“We were looking for a competition to show us the most well-rounded MWD-handler team,” said Weaver. “These handlers also compete in the Expert Soldier Badge annually, but we wanted a way to tie in detection/bite work and daily tasks asked of these teams, Army Warrior Tasks, and medical training.”

Weaver added that she frequently provides training to the 550th MWD Detachment teams and 4th Security Forces Squadron from Seymour Johnson Air Force Base, in Goldsboro, North Carolina.

“Instead of becoming confident and complacent in our training, we wanted to see what the handlers would do in real-life scenarios without my direct guidance,” Weaver said. “This allows us to gauge where the most frequent gaps of knowledge lie, and it also allows us to come up with a course of action to close those identified gaps.”

With the partnership between the different units, not only competing together but also supporting the event, many of the competitors agreed that they learned a lot.

“I learned things I didn’t even know I didn’t know,” laughed Pfc. Sheridan Reagin, 550th MWD Detachment. “I definitely put myself to the test. The most challenging was the medical lane. I went in thinking I knew a lot about first aid, but then I sort of panicked.”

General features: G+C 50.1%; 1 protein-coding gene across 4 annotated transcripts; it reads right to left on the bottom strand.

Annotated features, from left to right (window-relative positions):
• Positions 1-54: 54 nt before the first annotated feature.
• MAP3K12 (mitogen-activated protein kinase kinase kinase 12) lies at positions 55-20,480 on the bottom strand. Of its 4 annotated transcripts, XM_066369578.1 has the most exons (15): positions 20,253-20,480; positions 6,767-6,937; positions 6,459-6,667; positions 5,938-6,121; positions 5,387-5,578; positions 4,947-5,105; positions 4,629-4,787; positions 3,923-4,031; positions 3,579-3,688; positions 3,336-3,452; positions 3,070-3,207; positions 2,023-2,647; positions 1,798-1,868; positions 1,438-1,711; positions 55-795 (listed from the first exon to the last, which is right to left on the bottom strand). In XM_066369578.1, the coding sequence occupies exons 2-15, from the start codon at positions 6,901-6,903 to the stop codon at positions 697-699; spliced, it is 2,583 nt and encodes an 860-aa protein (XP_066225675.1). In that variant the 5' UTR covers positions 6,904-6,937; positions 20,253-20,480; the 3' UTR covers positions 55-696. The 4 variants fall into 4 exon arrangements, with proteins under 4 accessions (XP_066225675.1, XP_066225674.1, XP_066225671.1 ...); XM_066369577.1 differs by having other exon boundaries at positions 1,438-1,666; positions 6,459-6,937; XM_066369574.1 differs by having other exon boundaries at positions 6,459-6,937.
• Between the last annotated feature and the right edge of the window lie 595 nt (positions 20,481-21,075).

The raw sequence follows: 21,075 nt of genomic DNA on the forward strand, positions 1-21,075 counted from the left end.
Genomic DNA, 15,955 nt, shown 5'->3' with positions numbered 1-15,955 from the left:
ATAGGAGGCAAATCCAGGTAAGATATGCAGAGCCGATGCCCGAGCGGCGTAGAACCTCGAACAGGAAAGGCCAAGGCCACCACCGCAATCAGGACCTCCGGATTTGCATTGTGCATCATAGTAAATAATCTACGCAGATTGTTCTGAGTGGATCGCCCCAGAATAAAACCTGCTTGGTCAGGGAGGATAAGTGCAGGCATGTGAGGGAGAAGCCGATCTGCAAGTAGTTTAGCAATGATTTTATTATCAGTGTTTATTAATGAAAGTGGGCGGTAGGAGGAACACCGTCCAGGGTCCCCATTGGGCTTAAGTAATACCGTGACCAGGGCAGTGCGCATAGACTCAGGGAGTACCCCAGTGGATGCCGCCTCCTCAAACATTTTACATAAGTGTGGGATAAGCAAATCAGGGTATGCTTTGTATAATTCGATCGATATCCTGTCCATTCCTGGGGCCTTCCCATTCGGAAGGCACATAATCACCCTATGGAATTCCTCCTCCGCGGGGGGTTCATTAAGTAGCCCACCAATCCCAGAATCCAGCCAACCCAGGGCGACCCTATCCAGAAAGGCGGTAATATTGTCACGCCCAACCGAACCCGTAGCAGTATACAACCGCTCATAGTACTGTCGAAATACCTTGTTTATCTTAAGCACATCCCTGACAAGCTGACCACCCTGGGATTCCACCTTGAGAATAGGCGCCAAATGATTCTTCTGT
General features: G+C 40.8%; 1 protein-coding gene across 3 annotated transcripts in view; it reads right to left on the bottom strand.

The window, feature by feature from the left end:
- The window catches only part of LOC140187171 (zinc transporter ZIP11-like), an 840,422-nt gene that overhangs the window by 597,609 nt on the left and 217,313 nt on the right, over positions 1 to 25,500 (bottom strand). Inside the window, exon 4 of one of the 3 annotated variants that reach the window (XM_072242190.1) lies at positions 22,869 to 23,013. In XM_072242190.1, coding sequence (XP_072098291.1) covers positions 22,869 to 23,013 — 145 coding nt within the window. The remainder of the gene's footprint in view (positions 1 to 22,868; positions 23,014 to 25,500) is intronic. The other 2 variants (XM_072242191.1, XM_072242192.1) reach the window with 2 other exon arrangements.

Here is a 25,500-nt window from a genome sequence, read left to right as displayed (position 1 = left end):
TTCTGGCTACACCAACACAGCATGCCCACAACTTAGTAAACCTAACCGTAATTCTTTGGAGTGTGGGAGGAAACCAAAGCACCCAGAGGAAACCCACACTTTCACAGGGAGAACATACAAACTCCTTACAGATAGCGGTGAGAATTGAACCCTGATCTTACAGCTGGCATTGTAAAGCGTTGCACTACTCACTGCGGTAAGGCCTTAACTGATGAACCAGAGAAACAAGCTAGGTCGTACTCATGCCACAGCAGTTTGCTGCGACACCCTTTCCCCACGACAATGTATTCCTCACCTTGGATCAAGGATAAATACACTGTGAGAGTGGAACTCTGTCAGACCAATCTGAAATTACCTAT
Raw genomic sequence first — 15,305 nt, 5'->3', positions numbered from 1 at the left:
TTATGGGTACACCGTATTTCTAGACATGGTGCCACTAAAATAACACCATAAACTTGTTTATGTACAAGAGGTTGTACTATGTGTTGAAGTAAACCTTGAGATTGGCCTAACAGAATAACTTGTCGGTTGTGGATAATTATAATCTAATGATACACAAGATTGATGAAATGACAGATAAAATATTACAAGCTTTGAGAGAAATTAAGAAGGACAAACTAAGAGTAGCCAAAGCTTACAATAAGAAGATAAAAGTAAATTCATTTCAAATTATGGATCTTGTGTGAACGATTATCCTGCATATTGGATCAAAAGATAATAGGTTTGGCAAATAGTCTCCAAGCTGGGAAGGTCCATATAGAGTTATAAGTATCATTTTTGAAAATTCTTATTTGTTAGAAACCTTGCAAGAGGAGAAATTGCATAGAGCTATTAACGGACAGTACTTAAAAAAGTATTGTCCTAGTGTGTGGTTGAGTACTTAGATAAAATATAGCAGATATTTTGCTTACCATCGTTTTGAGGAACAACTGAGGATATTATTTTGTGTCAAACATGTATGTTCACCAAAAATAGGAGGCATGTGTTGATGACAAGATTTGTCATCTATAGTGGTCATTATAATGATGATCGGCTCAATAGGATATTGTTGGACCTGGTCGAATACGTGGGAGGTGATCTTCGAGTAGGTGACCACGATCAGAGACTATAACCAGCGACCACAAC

The medical lane started off with a patrol walk through the woods when suddenly, simulated artillery rounds went off and there were human and dog causalities. The competitors rushed to their assigned lane and began to administer first aid to either the human or dog training aide.

“The dogs that we worked on, they’re so realistic,” added Reagin, looking at Max, her 5-year-old German shepherd partner. “I feel like if I get efficient on the training dog, I will be able to remain calm and perform first aid on my dog if needed. It was a different experience tending to the human casualty than the dog. There’s that added emotional connection with Max. He’s my buddy.”

The Advanced Canine Medical Trainer, K9 Diesel, is a full-body simulator used by handlers and veterinarians to practice medical aid. The fur covered robot dog whines, growls, breathes, bleeds, has a pulse, makes airway obstruction noises, has a real-time sensor that is customizable to different scenarios and reacts to treatments administered — it looks, reacts and sounds like a real dog.

Teaming up with the Fort Bragg Veterinarian Clinic across the parking lot from the 550th MWD Detachment has its perks for the local teams that train monthly on different medical scenarios and utilize the K9 Diesel quarterly.

“We are very fortunate to have (the vet clinic) so close to provide their expertise,” said Reagin. “We are our dog’s primary caregiver, we can’t just call for a medic. It’s up to (us) to apply first aid until (we) can get (them) to the vet.”

With both winners coming from Fort Bragg’s 550th MWD Detachment, the event solidified that the training is being retained and that handlers are able to apply their knowledge when challenged, said Weaver.

Arengo added that having both winners from the same unit correlates with the excellent training opportunities and trainers available at Fort Bragg.

“The 550th Military Working Dog Detachment holds their handlers above the standard,” Arengo said. “That says a lot about the detachment.”